In addition to clean water and direct access to sun and shade, the rules would require producers to design facilities to encourage all birds to go outside on a daily basis. The outdoor areas would have to have “suitable enrichment” to entice birds to go outside, McEvoy said.
The amount of outside access for poultry has been a subject of debate, as some food safety advocates have expressed concerns that more outdoor access may increase the chances of salmonella contamination. The Food and Drug Administration issued guidance in 2013 to try to help organic egg producers better prevent salmonella, a bacteria that can cause diarrhea, fever, and abdominal cramps and can be deadly without prompt antibiotic treatment.
The Organic Trade Association, which represents many of the nation’s largest companies that sell organic products, did not comment on specifics of the proposal. But the group’s president, Laura Batcha, said she was pleased USDA is moving forward with the rule.
“Ensuring that the high expectations consumers have for organic foods are met preserves the organic seal’s reputation as the gold standard for agricultural production practices,” Batcha said.
Other producers expressed concerns.
Jim Byrum, president of the Michigan Agri-Business Association, said the rules could slow business for egg producers, which could in turn reduce the demand for organic corn and soybeans that the chickens eat.
“Eliminating porches that already allow organic hens to be outside would render tens of millions of dollars of investment by many organic egg producers obsolete,” Bynum said. “The proposal also makes deeply unrealistic assumptions about food safety, requiring direct exposure of hens to the outdoors.”
McEvoy said USDA understands the rules would mean additional investment for some businesses. But he said the rules would “assure consumers that organically produced products meet a consistent standard.”
Palm Springs Desert Sun
US Farm Sector Girds for Major Downturn
By Morris Beschloss
As previously indicated, and now confirmed, the multi-year flourishing U.S. agricultural sector is bracing for a severe downturn after a lengthy span of prosperity.
The American farm boom, which has supplied both the U.S. and the rest of the world for decades, has run headlong into a fast-rising dollar, and a global glut in commodities that has encompassed a large percentage of U.S. wheat, corn, soybeans, and fruit, etc. U.S. agriculture has become victimized by current surplus agricultural world production, which has created a double negative in the value of farmlands throughout the U.S., and higher interest expanded debt.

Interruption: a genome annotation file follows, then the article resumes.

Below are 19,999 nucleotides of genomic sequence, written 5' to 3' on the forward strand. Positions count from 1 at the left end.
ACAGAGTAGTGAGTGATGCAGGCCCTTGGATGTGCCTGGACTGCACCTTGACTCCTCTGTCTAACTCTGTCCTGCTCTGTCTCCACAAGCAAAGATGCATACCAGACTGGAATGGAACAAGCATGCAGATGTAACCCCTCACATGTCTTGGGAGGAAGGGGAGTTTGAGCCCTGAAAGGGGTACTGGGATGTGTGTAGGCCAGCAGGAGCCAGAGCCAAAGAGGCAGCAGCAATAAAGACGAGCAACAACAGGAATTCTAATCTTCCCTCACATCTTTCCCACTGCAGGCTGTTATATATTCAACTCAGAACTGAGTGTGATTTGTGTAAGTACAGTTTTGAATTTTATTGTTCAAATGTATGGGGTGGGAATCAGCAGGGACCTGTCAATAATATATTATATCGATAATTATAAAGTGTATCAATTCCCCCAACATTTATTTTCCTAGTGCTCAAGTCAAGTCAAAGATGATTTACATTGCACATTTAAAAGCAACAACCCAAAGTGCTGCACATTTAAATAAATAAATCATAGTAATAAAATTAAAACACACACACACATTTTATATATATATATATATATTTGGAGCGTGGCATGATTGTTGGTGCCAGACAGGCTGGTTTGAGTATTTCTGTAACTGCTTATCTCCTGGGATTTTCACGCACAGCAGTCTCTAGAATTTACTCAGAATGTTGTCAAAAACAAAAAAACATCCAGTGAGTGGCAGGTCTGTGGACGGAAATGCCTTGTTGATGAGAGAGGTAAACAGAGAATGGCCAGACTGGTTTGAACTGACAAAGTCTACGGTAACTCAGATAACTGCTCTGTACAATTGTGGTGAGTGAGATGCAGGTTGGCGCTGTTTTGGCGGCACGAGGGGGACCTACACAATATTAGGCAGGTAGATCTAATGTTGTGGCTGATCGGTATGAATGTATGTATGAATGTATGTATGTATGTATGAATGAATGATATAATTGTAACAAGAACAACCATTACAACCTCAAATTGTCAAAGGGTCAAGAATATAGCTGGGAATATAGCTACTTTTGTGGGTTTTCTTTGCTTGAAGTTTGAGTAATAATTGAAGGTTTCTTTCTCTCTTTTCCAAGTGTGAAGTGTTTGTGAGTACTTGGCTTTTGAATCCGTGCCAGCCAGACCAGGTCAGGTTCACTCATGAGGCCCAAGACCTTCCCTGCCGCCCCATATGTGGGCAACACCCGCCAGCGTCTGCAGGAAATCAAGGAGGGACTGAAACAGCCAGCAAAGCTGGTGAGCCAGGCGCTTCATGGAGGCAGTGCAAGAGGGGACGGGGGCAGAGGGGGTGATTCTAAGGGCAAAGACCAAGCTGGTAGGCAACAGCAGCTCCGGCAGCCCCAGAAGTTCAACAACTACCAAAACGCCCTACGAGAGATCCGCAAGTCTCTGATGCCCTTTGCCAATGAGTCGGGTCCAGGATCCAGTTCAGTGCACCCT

Even the politically friendly imposition of ethanol from corn a decade ago, has been deflated by the cheapening price of gasoline, and decreased derivatives’ percentage from Congressionally-mandated initiatives, now in the process of being rewritten.
After a near decade of good news in exports, limited inventories, and the constant upward reduction of farmlands, all these have turned topsy-turvy. Adding to the plight of the large corporate farm owners, as well as the independents, have been a slow, but steady increase in borrowing costs for land utilized in agricultural land expansion. Even the cost of farm equipment has jumped higher, adding to farmers’ cost production, while purchase prices have dropped. This downturn has put an end to rich farmland prices that had doubled in the past decade.
What used to be good news— record production of wheat, corn, soybeans, etc.— is now bedeviling farm owners, private and corporate, that had built inventories in the expectation that farm goods’ prices would continue their upward climb; as the world population indicated solid growth both in the U.S. and abroad.
But as emerging global nations have become surprisingly over-productive, world prices for nearly all farm products have tumbled. Add to this plight a six-year export low, combined with cheaper imports rising, the nation’s trade surplus in agricultural goods has slumped. A forthcoming multi-year experience is now anticipating a downturn of less than $10 billion in 2016, and a long-term 80% reduction from a record $45 billion in 2014, according to U.S. Department of Agriculture statistics.
While the percentage of the U.S. population, totally dependent on the agricultural sector has been reduced to less than 3% of the nation’s population of 330 million, America’s agricultural underpinning has always been disproportionately influential in the values basic to the “traditional American way of life.” A major multi-year setback in this arena would ring alarm bells in most of the Midwest, as well as major sectors of California, the Southwest, Southeast, and even parts of New England and upstate New York.